Wisconsin is coming off its deadliest year for motorcyclists in a generation, but lawmakers are considering no new helmet laws.
Three in four of those riders who were killed did not wear a helmet. But Wisconsin hasn’t required adult motorcyclists to wear a helmet in decades, thanks in large part to the robust lobby of ABATE of Wisconsin, according to Gannett Wisconsin Media (www.postcrescent.com). The group describes itself a motorcycle rights and safety organization.
On Feb. 28, ABATE’s annual lobby day, hundreds of motorcycle advocates descended on the Capitol, even though there was no helmet law pending in the Legislature.
“We don’t have any helmet issues on the table, but we want to make sure we are clear on that,” group member Jeff Egler, of Janesville, told one state lawmaker that day.
ABATE of Wisconsin is organized as a private, non-stock corporation headed by an elected board of directors and state officers. Its headquarters is in Black River Falls. According to its leaders, membership fluctuates between 7,000 and 10,000.
“We all love our freedoms of the road, and we want to keep the freedoms that we have,” said Dean Bartosh, of La Crosse, ABATE’s public relations director. “We believe people should all have their personal choice as to what they wear when they ride.”
The group’s activities are partially paid for through donations and membership dues, according to Dave Charlebois, executive director.
There are more than two dozen national ABATE groups, but Charlebois said each operates independently.
Wisconsin’s group works closely with the Motorcycle Riders Foundation, a national motorcycle rights organization that also works against motorcycle helmet laws.
In the past, “bikers had no say,” Charlebois said. “As we’ve grown, you can see that this state for sure is not totalitarian. That’s why we are here. We are against totalitarian enactments.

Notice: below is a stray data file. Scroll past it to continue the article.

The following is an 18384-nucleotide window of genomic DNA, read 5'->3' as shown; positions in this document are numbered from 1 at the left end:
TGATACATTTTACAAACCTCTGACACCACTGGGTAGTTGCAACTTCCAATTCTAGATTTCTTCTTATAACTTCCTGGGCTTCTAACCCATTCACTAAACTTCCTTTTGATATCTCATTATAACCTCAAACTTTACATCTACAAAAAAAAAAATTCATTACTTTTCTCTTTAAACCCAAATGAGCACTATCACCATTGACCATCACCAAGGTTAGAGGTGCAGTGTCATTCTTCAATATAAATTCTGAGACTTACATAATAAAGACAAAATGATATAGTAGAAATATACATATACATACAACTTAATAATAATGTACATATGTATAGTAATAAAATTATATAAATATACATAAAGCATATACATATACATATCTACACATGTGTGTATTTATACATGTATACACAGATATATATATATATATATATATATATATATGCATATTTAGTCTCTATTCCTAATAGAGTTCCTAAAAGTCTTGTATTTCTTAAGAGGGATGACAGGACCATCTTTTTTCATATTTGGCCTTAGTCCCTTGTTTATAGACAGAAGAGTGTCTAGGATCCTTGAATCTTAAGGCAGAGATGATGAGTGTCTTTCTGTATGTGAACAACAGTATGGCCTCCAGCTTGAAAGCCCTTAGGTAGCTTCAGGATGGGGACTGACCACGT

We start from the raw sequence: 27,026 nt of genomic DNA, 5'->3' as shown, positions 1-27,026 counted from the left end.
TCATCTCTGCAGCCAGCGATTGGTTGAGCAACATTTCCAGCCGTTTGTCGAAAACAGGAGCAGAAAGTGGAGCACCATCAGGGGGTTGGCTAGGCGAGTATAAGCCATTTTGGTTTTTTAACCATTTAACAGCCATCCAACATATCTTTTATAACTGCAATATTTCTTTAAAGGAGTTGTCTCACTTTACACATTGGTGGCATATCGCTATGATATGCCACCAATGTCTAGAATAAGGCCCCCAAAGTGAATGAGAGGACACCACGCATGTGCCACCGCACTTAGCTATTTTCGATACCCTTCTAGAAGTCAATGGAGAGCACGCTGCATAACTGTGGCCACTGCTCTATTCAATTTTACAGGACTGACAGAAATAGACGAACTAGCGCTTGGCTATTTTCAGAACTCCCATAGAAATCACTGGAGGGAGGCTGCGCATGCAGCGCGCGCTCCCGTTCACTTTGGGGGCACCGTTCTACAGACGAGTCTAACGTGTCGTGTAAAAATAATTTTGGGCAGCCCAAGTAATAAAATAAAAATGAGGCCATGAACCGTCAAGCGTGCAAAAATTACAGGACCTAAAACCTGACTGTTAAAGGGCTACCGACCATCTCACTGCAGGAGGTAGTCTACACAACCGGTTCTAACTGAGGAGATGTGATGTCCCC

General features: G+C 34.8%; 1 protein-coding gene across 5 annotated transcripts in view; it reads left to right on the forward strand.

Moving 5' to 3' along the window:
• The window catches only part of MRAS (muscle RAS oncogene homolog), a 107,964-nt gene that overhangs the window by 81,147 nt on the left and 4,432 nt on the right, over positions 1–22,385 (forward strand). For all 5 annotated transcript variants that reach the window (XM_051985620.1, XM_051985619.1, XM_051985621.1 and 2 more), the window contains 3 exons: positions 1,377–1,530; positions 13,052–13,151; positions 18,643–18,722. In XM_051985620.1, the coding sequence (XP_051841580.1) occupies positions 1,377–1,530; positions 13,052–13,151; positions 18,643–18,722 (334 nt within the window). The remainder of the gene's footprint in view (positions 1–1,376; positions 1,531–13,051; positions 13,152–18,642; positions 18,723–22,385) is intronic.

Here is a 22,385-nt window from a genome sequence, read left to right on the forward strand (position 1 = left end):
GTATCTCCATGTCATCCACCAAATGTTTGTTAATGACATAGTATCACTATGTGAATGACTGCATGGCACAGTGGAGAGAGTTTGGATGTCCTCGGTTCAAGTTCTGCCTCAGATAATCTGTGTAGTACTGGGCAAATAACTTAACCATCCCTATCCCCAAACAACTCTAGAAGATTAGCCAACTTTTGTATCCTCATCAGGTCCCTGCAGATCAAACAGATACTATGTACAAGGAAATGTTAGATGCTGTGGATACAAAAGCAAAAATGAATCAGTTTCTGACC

“We will have a voice in this state.”
Jackie Gillan, president of Advocates for Highway and Auto Safety, a national group that lobbies for helmet laws, said groups like ABATE have gotten lawmakers to buy into the notion of “let those who ride decide,” that it’s a freedom issue. But she said taxpayers ultimately pay the costly and lifelong price of un-helmeted riders’ brain injuries.
“Let those who pay have a say,” she said. “It sounds trite, but there is no free ride.”
According to state lobbying records, 641 registered lobbying groups exist in Wisconsin. These groups represent interests as diverse as dog breeding, cigar smoking and gasoline taxes. Last session, groups reported lobbying expenses as small as $41.
According to the annual report ABATE of Wisconsin filed in October with the state Department of Financial Institutions, its business is “legislative lobbying.”
But ABATE is not a registered lobbying organization with the state Government Accountability Board because it does not employ a registered lobbyist.
“What ABATE of Wisconsin seems to be doing is what is often called grass-roots lobbying. That does not trigger registration requirements,” Jonathan Becker, Ethics & Accountability Division administrator for the G.A.B., explained in an email to Gannett Wisconsin Media. “However, if those same activities are conducted by a lobbying principal, the expenses would need to be reported.”
ABATE has a long history of success in holding off mandatory helmet laws in Wisconsin and rolling back ones in other states, even though motorcycle deaths have increased nationally during 14 of the past 15 years, according to data compiled the national Governors Highway Safety Association.
“There really isn’t an organization on the other side of the issue that has been very effective at promoting helmet laws, despite the overwhelming research and experience that they are effective,” said the group’s deputy director Jonathan Adkins.
No state has passed a mandatory helmet law since 1994; in 1997 there were 26 states with mandatory helmet laws, now there are fewer than 20, according to the Governor’s Highway Safety Association.